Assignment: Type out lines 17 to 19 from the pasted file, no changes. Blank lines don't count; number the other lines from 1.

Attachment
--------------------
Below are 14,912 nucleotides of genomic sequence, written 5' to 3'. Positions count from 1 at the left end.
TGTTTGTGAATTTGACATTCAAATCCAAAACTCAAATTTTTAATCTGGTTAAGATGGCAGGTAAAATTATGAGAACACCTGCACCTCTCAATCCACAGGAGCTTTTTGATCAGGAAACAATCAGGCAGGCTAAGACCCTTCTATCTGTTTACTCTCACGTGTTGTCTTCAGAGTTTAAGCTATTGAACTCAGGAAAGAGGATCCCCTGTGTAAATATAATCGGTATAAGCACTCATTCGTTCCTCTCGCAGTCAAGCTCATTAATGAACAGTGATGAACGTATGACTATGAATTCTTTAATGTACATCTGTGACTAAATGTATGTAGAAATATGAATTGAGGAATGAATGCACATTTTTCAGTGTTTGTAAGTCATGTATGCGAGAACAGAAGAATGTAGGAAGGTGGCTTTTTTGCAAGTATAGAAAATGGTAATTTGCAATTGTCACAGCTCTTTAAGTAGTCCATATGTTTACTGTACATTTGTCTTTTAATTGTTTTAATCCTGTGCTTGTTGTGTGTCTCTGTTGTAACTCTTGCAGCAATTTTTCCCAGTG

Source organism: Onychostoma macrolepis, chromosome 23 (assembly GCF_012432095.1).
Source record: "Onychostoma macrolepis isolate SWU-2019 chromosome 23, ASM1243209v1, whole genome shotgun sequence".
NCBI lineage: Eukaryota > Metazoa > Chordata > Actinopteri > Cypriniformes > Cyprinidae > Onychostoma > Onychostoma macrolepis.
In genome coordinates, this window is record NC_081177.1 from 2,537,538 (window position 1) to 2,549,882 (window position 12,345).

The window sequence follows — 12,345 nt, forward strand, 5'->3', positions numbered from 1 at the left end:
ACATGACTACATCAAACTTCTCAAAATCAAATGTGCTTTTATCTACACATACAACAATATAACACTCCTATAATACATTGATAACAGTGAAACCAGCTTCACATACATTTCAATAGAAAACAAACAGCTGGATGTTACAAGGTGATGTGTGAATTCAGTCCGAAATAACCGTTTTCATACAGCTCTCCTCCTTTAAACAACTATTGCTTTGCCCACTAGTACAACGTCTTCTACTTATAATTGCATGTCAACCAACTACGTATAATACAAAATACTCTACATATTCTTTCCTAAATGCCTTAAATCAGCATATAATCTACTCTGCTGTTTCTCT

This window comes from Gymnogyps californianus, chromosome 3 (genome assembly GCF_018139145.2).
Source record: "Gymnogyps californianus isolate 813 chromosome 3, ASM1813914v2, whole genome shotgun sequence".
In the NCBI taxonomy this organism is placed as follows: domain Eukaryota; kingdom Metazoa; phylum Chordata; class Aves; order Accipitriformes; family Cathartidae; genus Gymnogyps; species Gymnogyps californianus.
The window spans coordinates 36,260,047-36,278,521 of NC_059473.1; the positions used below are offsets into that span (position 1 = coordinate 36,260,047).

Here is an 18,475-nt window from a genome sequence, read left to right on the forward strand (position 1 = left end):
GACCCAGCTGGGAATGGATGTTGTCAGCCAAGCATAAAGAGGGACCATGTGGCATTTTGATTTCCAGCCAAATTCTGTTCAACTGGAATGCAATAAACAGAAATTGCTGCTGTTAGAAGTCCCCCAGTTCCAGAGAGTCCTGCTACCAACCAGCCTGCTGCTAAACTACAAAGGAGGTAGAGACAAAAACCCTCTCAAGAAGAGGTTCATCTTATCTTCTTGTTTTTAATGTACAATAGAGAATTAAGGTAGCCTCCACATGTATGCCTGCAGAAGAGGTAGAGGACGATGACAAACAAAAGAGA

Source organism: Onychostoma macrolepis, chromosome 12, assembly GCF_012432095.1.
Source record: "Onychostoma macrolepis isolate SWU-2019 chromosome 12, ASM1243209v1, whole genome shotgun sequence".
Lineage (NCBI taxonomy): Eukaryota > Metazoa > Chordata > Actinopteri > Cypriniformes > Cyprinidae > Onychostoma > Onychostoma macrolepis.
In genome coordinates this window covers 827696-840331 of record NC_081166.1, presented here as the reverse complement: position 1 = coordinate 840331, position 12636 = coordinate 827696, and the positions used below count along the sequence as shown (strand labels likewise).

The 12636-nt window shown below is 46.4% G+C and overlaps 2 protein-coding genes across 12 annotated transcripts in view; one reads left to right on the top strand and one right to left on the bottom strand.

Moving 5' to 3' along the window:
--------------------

Lineage (NCBI taxonomy): Eukaryota > Metazoa > Chordata > Actinopteri > Cypriniformes > Cyprinidae > Onychostoma > Onychostoma macrolepis.
In genome coordinates this window covers 827696-840331 of record NC_081166.1, presented here as the reverse complement: position 1 = coordinate 840331, position 12636 = coordinate 827696, and the positions used below count along the sequence as shown (strand labels likewise).

The 12636-nt window shown below is 46.4% G+C and overlaps 2 protein-coding genes across 12 annotated transcripts in view; one reads left to right on the top strand and one right to left on the bottom strand.